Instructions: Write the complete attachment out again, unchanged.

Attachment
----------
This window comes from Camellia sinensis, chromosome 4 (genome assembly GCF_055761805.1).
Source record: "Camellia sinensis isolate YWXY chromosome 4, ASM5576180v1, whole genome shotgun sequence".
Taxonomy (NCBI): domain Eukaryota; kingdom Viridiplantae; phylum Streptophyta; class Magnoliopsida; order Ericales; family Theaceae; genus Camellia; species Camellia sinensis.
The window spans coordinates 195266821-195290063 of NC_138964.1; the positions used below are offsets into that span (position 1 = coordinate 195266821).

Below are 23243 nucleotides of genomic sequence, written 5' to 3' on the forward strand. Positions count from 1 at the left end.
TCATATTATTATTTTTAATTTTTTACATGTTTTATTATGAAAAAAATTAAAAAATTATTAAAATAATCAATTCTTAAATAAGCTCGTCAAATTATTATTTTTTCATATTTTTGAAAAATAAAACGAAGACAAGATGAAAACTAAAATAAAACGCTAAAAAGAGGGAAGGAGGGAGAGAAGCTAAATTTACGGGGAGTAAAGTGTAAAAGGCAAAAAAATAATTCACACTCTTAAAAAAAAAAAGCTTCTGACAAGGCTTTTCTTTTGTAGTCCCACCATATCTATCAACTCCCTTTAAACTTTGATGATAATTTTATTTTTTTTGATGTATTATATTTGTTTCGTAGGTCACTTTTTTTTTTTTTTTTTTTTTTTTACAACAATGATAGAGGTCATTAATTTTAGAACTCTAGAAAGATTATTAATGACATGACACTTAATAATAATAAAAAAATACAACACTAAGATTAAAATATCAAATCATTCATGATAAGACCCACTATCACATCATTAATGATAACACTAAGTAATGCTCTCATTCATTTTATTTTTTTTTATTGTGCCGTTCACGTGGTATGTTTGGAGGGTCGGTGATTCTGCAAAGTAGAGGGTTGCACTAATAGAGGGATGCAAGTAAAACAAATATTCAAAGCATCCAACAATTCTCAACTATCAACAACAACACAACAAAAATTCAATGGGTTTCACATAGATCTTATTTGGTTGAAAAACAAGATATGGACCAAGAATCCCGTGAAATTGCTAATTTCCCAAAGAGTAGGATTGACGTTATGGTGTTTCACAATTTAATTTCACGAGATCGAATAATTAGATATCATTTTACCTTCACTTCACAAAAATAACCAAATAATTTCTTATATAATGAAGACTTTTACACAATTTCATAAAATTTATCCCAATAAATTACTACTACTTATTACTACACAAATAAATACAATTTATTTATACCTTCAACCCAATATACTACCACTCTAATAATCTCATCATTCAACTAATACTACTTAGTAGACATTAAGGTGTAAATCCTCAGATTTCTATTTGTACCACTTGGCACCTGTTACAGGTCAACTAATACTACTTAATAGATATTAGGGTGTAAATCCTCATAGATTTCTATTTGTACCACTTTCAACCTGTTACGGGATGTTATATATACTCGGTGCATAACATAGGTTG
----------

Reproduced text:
This window comes from Camellia sinensis, chromosome 4 (genome assembly GCF_055761805.1).
Source record: "Camellia sinensis isolate YWXY chromosome 4, ASM5576180v1, whole genome shotgun sequence".
Taxonomy (NCBI): domain Eukaryota; kingdom Viridiplantae; phylum Streptophyta; class Magnoliopsida; order Ericales; family Theaceae; genus Camellia; species Camellia sinensis.
The window spans coordinates 195266821-195290063 of NC_138964.1; the positions used below are offsets into that span (position 1 = coordinate 195266821).

Below are 23243 nucleotides of genomic sequence, written 5' to 3' on the forward strand. Positions count from 1 at the left end.
TCATATTATTATTTTTAATTTTTTACATGTTTTATTATGAAAAAAATTAAAAAATTATTAAAATAATCAATTCTTAAATAAGCTCGTCAAATTATTATTTTTTCATATTTTTGAAAAATAAAACGAAGACAAGATGAAAACTAAAATAAAACGCTAAAAAGAGGGAAGGAGGGAGAGAAGCTAAATTTACGGGGAGTAAAGTGTAAAAGGCAAAAAAATAATTCACACTCTTAAAAAAAAAAAGCTTCTGACAAGGCTTTTCTTTTGTAGTCCCACCATATCTATCAACTCCCTTTAAACTTTGATGATAATTTTATTTTTTTTGATGTATTATATTTGTTTCGTAGGTCACTTTTTTTTTTTTTTTTTTTTTTTTACAACAATGATAGAGGTCATTAATTTTAGAACTCTAGAAAGATTATTAATGACATGACACTTAATAATAATAAAAAAATACAACACTAAGATTAAAATATCAAATCATTCATGATAAGACCCACTATCACATCATTAATGATAACACTAAGTAATGCTCTCATTCATTTTATTTTTTTTTATTGTGCCGTTCACGTGGTATGTTTGGAGGGTCGGTGATTCTGCAAAGTAGAGGGTTGCACTAATAGAGGGATGCAAGTAAAACAAATATTCAAAGCATCCAACAATTCTCAACTATCAACAACAACACAACAAAAATTCAATGGGTTTCACATAGATCTTATTTGGTTGAAAAACAAGATATGGACCAAGAATCCCGTGAAATTGCTAATTTCCCAAAGAGTAGGATTGACGTTATGGTGTTTCACAATTTAATTTCACGAGATCGAATAATTAGATATCATTTTACCTTCACTTCACAAAAATAACCAAATAATTTCTTATATAATGAAGACTTTTACACAATTTCATAAAATTTATCCCAATAAATTACTACTACTTATTACTACACAAATAAATACAATTTATTTATACCTTCAACCCAATATACTACCACTCTAATAATCTCATCATTCAACTAATACTACTTAGTAGACATTAAGGTGTAAATCCTCAGATTTCTATTTGTACCACTTGGCACCTGTTACAGGTCAACTAATACTACTTAATAGATATTAGGGTGTAAATCCTCATAGATTTCTATTTGTACCACTTTCAACCTGTTACGGGATGTTATATATACTCGGTGCATAACATAGGTTG